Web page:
One of the most time-honored (no pun intended) pursuits of timepiece design is to think of innovative ways to display the time. Historically, that trend was due to ambitious watchmakers trying to give their products a legibility or performance edge by creating specific watches for niche purposes. More recently the expression of time aside from the standard two-three hand dial with central revolving hands is more of an art form. Independent, Israel-based watchmaker Itay Noy likes to do just that, and for his limited edition ReOrder watch, he has played an interesting and clever game on the dial to display the time in a slightly different way.

Not all watchmakers can produce something as vividly wild as, say, the Franck Muller Crazy Hours, which has a standard minute hand but an hour hand that jumps around to various positions to indicate the time. The ReOrder is inspired by watches like the Crazy Hours but done in a more simple way that offers a different type of dial design. The basic idea of this watch is that the hours are indicated via both a small hand and a disc. That disc moves underneath the main dial and highlights various hour marker windows — which aren’t placed in standard numerical order on the dial.

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The result is a dial with a traditional minutes hand, more or less traditional seconds hand, and two ways to indicate the hours, including the “digital” display by means of the disc moving under the main dial. What would have made the effect better is a true jumping hour system. As it is, the disc moves gradually as any hour hand would. That means the digital display tends to have the red color to highlight the current hour often placed between one hour and the upcoming one. The small hour hand helps orient the correct time, but the effect would have been a bit more satisfying (and probably expensive) with a jumping hour system.

Itay Noy currently produces three versions of the ReOrder watch that include a white and blue dial in addition to this neat gold dial version. I believe that the white dial ReOrder is probably the most legible, but the gold-toned dial mixed with the brushed steel case and light brown leather strap really spoke to me visually. Legibility is not exactly the ReOrder’s strong point – which is perhaps not entirely surprising. Dial proportions are correct, but it isn’t easy to see the skeletonized minute hand or the red sections under the current hour indicators at glance on this gold-toned model. In fact, the entire usage of skeletonized-style hands sort of confuses me, to begin with. I mean I understand that, artistically, they go with the hour marker windows, but the most legible hand on the dial (the small seconds hand) is really quite small and, in my opinion, the minute and hour hands should have also been “filled in.”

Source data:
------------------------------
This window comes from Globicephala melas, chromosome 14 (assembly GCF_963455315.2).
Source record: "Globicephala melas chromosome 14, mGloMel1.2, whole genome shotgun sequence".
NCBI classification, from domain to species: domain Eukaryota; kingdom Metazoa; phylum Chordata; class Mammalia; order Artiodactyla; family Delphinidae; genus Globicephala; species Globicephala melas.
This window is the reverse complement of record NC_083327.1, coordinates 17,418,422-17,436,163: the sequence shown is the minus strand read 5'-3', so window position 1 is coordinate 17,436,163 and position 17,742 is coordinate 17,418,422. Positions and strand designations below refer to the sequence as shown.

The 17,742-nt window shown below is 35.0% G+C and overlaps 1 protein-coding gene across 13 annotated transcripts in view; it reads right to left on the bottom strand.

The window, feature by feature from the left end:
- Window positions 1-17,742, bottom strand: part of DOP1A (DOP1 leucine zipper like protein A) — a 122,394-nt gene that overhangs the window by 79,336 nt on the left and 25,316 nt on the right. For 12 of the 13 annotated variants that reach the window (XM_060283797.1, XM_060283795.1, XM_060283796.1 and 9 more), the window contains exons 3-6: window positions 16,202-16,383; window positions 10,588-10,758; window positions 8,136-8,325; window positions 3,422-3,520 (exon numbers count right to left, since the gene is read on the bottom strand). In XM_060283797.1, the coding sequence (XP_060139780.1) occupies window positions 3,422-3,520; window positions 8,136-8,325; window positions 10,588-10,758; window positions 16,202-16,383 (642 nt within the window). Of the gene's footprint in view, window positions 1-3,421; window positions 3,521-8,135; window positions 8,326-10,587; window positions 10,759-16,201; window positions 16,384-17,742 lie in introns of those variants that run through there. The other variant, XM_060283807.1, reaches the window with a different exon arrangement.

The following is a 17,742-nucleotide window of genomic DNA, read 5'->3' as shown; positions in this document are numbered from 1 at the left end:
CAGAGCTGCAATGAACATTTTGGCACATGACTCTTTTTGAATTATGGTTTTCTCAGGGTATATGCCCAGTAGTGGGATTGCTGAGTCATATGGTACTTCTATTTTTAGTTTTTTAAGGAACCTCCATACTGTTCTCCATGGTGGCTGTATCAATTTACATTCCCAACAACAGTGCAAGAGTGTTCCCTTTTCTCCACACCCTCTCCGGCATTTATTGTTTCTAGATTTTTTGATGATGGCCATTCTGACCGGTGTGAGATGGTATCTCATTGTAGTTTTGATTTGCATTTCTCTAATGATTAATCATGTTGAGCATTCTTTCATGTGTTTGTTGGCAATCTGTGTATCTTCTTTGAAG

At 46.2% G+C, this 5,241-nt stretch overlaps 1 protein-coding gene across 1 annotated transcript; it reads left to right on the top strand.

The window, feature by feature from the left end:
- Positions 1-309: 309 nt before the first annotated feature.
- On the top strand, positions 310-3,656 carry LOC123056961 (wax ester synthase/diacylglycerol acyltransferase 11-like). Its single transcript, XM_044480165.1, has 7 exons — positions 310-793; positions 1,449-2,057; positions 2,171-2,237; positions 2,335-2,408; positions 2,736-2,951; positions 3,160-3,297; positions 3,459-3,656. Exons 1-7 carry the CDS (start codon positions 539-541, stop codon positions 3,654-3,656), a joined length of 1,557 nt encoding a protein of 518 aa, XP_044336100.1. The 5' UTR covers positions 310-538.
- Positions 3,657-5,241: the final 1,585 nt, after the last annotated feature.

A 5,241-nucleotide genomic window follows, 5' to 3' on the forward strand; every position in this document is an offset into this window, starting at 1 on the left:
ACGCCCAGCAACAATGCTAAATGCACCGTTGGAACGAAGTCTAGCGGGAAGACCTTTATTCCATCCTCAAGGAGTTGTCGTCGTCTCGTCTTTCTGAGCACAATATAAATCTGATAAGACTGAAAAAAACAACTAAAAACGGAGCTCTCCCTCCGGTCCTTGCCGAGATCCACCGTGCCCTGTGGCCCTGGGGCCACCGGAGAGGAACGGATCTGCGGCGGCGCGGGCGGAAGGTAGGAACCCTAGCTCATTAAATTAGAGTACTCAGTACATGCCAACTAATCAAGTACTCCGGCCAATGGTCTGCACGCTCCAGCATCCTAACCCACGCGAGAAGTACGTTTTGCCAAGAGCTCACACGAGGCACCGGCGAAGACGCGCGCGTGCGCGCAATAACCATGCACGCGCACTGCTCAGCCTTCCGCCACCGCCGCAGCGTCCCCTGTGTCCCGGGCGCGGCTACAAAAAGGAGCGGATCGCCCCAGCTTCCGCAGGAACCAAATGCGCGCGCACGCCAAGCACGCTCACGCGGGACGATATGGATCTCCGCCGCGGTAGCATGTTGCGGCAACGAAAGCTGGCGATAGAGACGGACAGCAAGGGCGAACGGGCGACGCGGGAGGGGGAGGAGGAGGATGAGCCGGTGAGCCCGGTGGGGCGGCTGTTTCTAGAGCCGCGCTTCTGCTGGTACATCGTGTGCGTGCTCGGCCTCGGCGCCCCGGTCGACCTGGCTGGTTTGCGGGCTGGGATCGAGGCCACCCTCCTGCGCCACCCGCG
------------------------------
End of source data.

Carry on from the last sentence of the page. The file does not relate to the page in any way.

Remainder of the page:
The case is typical Itay Noy in design, which is a good thing. The ReOrder is on the larger side at 44mm-wide and about 12mm-thick. Over the dial is an AR-coated and domed sapphire crystal. The steel case (water resistant to 50 meters) is of a very high quality and polished really nicely. The strap is handmade, according to Itay Noy and also of a high quality. I’ve always liked the look of his signature case design on the wrist.

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What brings the ReOrder to life is to best understand how it fits within Itay Noy’s larger body of work. For a long time, he has played with the idea of mechanical fascination, art, and craft when it comes to low-production watch design. That he is able to produce a unique movement for a limited edition of under 100 timepieces is pretty impressive. I also like the overall dial concept that doesn’t limit the user to reading the time in the counter-clockwise “re-ordered” way, but with the traditional hand, it can be read both ways. Little touches like that make for a good independent watch design, in my opinion.

What is nice about the gold-tone dial version of the ReOrder is how the movement matches the face. Itay Noy calls this manually wound mechanical movement his caliber IN.IP13. It seems to use a base UNITAS architecture that has been modified a good bit. The movement (viewable through an exhibition caseback) offers 42 hours of power reserve and operates at 3Hz (21,600 bph). The added bridge and gears make for an interesting look to the movement along with the uncommon gold tone of the bridges and the blued steel screws.

Un-mainstream and unconventional is how Itay Noy and the rarefied brands like this prefer it. If you are seeking a daily tool watch, this is not it. If you are seeking work from a boutique artist, as well as a traditional timepiece, then you are on to something. Legibility may not be this gold-toned Itay Noy ReOrder’s forte, but the white dial model is probably best for that. The watch does have a good wrist presence, feels comfortable, and is a great conversation piece. It is also a limited edition of just 24 pieces (for each of the three dial colors). Price for the Itay Noy ReOrder watch is $6,800 USD. Learn more at the Itay Noy website here.

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